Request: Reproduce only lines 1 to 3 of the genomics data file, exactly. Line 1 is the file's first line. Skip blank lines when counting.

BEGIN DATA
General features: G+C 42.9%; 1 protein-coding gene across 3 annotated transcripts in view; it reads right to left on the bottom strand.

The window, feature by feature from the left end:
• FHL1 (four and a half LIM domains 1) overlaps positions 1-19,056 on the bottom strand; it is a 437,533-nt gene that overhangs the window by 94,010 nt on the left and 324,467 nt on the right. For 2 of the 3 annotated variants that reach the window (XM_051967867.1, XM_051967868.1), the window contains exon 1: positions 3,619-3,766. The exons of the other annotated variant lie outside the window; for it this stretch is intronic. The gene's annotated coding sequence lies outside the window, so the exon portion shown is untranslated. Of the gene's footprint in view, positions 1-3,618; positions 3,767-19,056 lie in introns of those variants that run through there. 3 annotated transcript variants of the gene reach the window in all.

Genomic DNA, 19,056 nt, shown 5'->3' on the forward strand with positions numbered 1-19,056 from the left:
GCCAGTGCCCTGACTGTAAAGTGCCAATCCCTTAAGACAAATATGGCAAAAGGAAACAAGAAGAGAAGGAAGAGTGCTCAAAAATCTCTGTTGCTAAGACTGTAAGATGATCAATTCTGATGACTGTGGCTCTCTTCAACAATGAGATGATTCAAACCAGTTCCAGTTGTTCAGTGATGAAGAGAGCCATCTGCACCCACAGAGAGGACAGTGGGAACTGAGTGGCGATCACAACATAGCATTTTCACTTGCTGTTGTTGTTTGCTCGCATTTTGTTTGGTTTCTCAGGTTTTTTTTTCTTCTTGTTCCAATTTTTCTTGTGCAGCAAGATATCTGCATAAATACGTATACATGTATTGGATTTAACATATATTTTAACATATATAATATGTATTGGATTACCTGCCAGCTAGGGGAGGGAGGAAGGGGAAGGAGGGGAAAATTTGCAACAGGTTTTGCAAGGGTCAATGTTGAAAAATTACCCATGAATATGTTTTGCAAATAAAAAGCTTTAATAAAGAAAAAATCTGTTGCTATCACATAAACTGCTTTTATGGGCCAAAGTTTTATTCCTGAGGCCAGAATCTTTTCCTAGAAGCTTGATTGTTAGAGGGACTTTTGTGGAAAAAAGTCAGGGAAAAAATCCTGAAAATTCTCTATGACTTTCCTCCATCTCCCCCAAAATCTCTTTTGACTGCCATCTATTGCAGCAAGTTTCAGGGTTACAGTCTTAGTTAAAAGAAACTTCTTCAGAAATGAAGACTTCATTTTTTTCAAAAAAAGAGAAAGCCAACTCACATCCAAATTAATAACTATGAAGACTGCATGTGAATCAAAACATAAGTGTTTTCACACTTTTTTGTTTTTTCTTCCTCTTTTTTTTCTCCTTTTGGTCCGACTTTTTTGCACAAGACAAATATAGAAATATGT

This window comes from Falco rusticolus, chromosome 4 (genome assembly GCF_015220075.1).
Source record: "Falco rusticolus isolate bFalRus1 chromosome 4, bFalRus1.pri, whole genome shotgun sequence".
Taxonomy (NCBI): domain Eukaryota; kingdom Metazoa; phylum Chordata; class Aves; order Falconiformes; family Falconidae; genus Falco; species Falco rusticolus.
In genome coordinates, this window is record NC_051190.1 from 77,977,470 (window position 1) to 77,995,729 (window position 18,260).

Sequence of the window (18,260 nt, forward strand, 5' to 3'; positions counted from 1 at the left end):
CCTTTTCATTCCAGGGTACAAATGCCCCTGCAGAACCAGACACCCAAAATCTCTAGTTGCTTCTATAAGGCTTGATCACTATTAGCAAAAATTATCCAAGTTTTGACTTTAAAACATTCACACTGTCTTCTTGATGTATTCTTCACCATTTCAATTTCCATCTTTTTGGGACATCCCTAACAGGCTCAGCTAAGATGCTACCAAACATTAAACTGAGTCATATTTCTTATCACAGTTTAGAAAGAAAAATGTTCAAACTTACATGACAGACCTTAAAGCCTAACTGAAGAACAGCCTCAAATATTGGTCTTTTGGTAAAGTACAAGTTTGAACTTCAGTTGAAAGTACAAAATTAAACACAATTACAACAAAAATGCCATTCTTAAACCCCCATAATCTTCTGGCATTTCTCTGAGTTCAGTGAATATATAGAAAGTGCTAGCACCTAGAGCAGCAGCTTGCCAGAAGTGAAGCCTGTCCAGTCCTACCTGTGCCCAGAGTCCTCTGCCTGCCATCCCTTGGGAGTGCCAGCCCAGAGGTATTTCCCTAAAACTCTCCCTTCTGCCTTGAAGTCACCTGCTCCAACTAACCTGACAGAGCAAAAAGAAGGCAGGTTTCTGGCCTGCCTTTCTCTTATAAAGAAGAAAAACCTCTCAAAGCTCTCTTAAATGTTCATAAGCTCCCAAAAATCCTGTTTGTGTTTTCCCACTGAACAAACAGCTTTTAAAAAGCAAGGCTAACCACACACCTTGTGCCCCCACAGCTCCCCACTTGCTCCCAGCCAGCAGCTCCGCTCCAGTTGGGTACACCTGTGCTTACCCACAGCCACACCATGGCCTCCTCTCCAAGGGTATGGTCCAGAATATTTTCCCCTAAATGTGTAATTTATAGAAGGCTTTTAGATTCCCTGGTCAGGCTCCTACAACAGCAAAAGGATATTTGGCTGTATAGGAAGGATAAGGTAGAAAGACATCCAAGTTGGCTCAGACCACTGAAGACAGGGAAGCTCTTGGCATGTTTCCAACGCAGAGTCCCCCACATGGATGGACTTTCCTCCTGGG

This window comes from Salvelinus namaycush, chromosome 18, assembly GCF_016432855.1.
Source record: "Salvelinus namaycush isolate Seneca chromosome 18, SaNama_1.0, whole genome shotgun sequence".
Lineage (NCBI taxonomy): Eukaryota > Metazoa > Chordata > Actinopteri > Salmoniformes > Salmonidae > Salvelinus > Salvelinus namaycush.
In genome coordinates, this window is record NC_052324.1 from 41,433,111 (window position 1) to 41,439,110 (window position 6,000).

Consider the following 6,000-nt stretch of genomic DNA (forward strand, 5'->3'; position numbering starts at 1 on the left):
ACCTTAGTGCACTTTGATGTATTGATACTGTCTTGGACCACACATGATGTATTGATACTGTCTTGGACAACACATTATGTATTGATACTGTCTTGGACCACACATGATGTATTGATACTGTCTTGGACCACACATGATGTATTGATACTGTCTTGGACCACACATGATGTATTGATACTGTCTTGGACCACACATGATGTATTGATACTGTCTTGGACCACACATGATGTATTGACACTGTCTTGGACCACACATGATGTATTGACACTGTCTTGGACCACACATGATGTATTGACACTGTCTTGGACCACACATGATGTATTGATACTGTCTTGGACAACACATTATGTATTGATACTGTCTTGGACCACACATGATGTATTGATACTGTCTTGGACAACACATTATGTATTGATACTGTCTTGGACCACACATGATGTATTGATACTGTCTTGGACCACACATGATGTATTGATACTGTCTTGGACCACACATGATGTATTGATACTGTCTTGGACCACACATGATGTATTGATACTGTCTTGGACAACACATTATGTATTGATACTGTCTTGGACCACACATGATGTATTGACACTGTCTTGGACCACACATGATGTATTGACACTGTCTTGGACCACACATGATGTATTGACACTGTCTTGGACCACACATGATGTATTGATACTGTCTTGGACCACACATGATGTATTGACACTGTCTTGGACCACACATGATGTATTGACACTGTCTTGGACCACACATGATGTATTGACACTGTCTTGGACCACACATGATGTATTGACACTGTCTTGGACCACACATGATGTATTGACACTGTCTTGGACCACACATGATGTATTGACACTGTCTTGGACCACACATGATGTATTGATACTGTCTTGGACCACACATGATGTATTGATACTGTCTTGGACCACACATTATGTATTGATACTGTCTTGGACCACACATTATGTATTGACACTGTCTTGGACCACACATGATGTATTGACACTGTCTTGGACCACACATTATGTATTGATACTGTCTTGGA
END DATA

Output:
General features: G+C 42.9%; 1 protein-coding gene across 3 annotated transcripts in view; it reads right to left on the bottom strand.

The window, feature by feature from the left end:
• FHL1 (four and a half LIM domains 1) overlaps positions 1-19,056 on the bottom strand; it is a 437,533-nt gene that overhangs the window by 94,010 nt on the left and 324,467 nt on the right. For 2 of the 3 annotated variants that reach the window (XM_051967867.1, XM_051967868.1), the window contains exon 1: positions 3,619-3,766. The exons of the other annotated variant lie outside the window; for it this stretch is intronic. The gene's annotated coding sequence lies outside the window, so the exon portion shown is untranslated. Of the gene's footprint in view, positions 1-3,618; positions 3,767-19,056 lie in introns of those variants that run through there. 3 annotated transcript variants of the gene reach the window in all.